Cryptozoology is the starting point for many a budding Fortean. If one is British then by far and away the most well-known and written-about cryptid has to be the Loch Ness Monster. If one hails from the United States, it is probably Bigfoot and the news surrounding it that receives the most attention in the popular media, and therefore by default, almost certainly first catches the imagination. Strange beasts with distinctions from the usual fauna have been reported and noted ever since the human race has scratched upon cave walls. They have been with us throughout time, and are still appearing to us to this very day.
American Monsters is an overview of these unknown and unclassifiable creatures that have been reported as being seen in the USA. The lifeforms described are, on the whole, mainly animal-like in their outward appearance, although there are brief forays to examine humanoid beings that are strongly associated with UFOs and USOs as well. The volume’s chapters are divided up into three helpful main sections, Monsters by Air, Sea and Land. The monsters of the title are from all corners of the crypto-zoo, as it were. There certainly seem to be many, many sightings included herein. Things that fly, things that swim and, most distressingly, things that lurk in the lost and lonely places; all have been seen and noted by someone and the accounts have made it here to this tome.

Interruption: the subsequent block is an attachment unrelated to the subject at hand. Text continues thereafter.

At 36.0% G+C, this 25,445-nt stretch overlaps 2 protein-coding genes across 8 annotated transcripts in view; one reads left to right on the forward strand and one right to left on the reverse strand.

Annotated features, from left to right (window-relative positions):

Linda S Godfrey is no stranger to cryptids. She has amassed occurrences of odd yet apparently-living things from her native USA for our consideration. She cut her odd-creature teeth on the Beast of Bray Road (a creature with bear- or wolf-like and human attributes) whilst employed by a local newspaper. It corresponded to the popular folk-figure of the werewolf, except no sightings of it transforming from a human into the figure subsequently seen were reported. Since then she has specialised in unusual creatures and this is her sixteenth book.
The style of the work is quite approachable. There is an easy, almost chatty, style that attracts the reader. What with that and the clear-cut division, mentioned earlier, of land, air and sea early on, finding something of specific interest is simple from the outset. One does not have to have any previous knowledge of this field in order to read it. She does speculate now and then upon what may be behind the apparitions, but this theorising does not overwhelm the recording of the sightings which is, to my mind at least, the main strength of the text. A whole book’s worth of odd creature sightings in one place can be a convenient and a useful thing to have, even if one’s interests are not predominantly those of the appearances of odd lifeform sightings. Putting the USA's (and some bleeding over the borders) cryptid strangeness in one volume is handiness indeed.
This, then, is a book that is most certainly of use to the novice cryptozoologist, due to its approachable style and groupings, and it is probable that even some more experienced investigators will find something previously unknown to themselves here as well. It handily has notes and an index, therefore making it more useful to serious student of the unknown. -- Trevor Pyne